Hunt Lambert is the Associate Provost of Continuing Education at Colorado State University and CEO of CSU Global Campus. Hunt is the former director of the Colorado State University Entrepreneurship Center and a faculty member of the College of Business. During his businesses career he was part of 25 startups. He teaches strategy and business plan development in the school’s MBA program. He has helped another 15 startups since he joined CSU seven years ago, including Solix Biofuels, EnviroFit, Abound (AVA) Solar, Keen Foods and AML.
SM: Hunt, let’s start with your background before we get to the Colorado story.
HL: I was born with an entrepreneurial spirit and started doing things on my own at a very young age. I worked as a bartender in the Caribbean at age 13. In the summer I would buy old cars, fix them, and re-sell them. I also spent two summers in the Caribbean doing freelance underwater photography when I was 14 and 15. I have always had the bug to do different things.
I went off to college and graduated with four majors. I then joined a venture capital company in Boston called Schooner Capital. I reviewed business plans and did what you do as a junior analyst. I later went into one of the startups in the hydropower business that built new generating capabilities at existing dams around the country.
I played the role of assistant to the president. That is where I found my unique niche in being able to look at problems. The niche I found at that time was the intersection of rapidly changing public policy, public markets, and technologies. I built a financial model based on the Windfall Profits Ta (the Public Utilities Regulatory Policies Act) and a new limited partnership for alternative energy. I started doing engineering designs of hydropower sites based on cash flow returns of expected electricity output.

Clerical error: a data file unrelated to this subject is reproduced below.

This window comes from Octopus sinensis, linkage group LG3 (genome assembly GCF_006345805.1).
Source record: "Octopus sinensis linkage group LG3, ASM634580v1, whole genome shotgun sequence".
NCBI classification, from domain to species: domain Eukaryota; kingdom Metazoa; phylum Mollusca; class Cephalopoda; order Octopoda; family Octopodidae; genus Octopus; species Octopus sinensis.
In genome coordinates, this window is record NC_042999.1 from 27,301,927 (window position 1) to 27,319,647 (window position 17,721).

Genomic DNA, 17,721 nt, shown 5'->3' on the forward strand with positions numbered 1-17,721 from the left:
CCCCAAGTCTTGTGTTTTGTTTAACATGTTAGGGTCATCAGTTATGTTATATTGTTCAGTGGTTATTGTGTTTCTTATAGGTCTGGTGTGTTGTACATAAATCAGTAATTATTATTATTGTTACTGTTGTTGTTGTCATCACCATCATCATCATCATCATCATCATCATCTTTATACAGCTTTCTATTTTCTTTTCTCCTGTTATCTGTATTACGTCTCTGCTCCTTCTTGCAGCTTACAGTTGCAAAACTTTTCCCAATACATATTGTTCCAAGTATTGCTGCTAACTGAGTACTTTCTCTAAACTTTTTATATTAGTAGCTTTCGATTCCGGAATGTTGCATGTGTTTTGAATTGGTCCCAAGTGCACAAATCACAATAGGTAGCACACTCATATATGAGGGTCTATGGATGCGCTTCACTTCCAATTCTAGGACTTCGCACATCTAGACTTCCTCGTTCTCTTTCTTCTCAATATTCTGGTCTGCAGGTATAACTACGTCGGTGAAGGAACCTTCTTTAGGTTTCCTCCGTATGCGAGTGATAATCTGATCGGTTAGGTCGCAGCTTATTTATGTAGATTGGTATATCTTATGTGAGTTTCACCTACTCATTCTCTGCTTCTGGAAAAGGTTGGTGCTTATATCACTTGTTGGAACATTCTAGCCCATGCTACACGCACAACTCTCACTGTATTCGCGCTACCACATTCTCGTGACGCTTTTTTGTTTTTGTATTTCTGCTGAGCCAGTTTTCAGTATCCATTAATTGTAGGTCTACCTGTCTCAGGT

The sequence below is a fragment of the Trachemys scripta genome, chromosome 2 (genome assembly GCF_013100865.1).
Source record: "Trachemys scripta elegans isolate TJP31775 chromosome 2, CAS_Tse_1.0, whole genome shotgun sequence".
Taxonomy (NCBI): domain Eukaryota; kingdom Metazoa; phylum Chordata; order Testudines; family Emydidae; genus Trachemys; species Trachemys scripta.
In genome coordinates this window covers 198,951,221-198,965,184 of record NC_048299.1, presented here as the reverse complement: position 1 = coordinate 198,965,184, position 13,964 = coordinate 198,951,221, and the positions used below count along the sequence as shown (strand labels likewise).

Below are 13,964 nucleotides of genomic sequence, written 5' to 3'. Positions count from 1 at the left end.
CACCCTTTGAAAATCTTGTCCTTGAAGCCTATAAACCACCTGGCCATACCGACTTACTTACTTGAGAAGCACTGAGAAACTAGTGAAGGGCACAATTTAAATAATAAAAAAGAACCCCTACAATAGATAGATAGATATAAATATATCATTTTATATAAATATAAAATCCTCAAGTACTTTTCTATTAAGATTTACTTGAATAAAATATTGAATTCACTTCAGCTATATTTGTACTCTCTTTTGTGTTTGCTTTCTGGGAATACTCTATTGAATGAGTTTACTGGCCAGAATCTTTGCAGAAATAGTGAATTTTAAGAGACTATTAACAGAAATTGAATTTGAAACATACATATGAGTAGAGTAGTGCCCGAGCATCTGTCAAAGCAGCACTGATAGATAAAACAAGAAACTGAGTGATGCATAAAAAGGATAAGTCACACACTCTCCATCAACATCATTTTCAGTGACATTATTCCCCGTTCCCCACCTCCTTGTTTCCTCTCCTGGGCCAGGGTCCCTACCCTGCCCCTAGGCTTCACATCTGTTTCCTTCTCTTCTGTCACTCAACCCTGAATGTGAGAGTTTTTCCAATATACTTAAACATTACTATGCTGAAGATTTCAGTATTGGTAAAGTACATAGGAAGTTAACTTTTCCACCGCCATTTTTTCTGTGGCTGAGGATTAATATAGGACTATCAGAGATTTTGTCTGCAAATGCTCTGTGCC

With that model we were able to dramatically improve the design of what we were building. The business was quite successful, so I eventually decided to sell out. I went to grad school at a place where I could learn a lot more about that intersection, particularly as it related to computing technology. I built my model on a TRS-80 and quickly realized that having a personal computer at your fingertips that did not require punch cards was the future.
SM: What did you decide to focus on for your graduate studies?
HL: I went to the Sloan School [at MIT] and also took all the courses I could find in computer science. I wanted to find the intersection of management and computing technology. While I was there I got involved as a research associate on Project Athena. That project was focused on finding a commercial path for DARPA and ArpaNet.
Back in 1984, I was working on trying to design self-building online education. I worked on the piece that involved education being delivered over the network. We had it working in 1984 and 1985. It was mainframe based, but we had a slice of the ArpaNet carved up using pre-standard TCP/IP.
SM: I would imagine that the complexity of that problem was at the software level.
HL: The complexity was everywhere. The mainframe was not designed to do it, the network was not designed to do it, and the software didn’t exist to do it. We had teams working on everything.